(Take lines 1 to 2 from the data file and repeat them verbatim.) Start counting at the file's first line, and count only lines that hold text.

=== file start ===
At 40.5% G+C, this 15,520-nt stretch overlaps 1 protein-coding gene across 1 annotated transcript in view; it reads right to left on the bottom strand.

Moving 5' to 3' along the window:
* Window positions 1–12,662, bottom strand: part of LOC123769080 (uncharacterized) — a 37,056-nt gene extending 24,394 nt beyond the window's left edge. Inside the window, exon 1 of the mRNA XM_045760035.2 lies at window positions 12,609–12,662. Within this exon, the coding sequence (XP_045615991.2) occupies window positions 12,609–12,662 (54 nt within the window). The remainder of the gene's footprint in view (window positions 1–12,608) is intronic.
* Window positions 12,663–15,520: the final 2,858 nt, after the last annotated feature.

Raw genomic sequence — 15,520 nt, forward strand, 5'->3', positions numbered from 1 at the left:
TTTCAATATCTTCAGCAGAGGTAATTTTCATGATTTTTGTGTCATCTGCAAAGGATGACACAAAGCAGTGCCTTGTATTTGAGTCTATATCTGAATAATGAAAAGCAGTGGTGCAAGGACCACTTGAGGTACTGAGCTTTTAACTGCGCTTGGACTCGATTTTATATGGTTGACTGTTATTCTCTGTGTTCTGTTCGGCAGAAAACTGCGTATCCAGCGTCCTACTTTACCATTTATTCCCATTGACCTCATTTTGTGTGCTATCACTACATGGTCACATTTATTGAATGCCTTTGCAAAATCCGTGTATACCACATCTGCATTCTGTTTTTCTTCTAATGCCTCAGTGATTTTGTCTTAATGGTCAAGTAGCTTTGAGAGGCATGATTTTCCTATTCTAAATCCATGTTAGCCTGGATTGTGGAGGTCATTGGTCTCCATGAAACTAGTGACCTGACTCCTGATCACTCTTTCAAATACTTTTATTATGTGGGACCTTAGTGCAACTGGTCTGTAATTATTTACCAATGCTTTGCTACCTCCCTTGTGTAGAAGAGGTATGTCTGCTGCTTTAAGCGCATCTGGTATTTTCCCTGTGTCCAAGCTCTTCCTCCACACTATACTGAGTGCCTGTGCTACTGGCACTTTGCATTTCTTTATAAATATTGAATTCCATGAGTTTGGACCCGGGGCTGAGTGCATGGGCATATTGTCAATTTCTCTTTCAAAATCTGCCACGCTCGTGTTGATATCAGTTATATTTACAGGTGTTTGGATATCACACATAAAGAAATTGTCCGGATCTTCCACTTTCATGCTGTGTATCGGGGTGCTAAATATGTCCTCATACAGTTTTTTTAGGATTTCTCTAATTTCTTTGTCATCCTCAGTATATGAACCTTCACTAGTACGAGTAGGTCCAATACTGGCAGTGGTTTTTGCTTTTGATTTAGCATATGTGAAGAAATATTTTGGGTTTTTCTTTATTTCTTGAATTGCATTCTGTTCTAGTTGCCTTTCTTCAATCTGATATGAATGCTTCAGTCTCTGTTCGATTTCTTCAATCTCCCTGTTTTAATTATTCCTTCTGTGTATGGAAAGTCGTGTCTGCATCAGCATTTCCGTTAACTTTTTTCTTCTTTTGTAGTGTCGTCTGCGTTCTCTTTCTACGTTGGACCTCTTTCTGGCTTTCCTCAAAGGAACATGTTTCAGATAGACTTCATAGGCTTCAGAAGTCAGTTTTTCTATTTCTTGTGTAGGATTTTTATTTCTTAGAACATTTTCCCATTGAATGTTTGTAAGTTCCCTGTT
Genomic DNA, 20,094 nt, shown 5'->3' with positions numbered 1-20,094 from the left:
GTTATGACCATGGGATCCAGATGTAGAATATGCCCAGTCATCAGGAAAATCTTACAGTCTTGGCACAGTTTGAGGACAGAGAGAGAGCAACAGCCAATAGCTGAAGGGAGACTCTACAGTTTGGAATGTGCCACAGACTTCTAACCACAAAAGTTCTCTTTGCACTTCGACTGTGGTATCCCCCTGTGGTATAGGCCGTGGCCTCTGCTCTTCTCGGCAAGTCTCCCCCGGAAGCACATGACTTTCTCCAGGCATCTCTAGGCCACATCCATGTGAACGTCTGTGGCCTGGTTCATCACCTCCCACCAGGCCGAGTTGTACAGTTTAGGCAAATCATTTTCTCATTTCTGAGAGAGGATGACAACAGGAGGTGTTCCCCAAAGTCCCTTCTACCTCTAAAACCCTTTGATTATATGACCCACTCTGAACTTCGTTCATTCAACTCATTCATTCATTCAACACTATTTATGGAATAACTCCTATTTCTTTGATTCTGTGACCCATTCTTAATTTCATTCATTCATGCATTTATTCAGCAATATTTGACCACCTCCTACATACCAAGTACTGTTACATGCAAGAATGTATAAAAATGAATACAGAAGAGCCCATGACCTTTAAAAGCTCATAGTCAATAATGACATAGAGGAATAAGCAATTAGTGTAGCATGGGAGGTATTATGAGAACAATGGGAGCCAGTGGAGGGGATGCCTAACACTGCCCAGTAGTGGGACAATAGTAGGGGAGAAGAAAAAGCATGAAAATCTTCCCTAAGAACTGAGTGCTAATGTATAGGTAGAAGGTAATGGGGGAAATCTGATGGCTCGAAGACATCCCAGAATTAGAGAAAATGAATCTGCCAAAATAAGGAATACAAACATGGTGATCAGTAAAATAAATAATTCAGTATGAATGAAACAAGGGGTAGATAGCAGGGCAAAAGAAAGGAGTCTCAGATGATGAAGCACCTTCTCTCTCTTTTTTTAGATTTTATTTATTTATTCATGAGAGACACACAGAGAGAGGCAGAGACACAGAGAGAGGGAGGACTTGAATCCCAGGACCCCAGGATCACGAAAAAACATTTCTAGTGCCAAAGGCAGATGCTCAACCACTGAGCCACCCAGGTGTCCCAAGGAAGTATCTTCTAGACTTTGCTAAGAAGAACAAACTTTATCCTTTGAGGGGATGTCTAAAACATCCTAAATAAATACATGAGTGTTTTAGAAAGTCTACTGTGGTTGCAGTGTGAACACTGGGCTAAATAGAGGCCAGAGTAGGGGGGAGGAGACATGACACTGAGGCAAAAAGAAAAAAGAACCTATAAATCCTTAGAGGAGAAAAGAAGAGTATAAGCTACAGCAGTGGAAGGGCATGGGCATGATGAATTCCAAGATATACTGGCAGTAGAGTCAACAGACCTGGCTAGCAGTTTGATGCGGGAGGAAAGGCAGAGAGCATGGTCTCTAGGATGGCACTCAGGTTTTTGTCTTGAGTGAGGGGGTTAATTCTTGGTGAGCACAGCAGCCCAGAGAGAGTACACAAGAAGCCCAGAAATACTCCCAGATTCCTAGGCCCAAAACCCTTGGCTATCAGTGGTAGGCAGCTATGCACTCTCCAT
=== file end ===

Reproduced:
At 40.5% G+C, this 15,520-nt stretch overlaps 1 protein-coding gene across 1 annotated transcript in view; it reads right to left on the bottom strand.

Moving 5' to 3' along the window: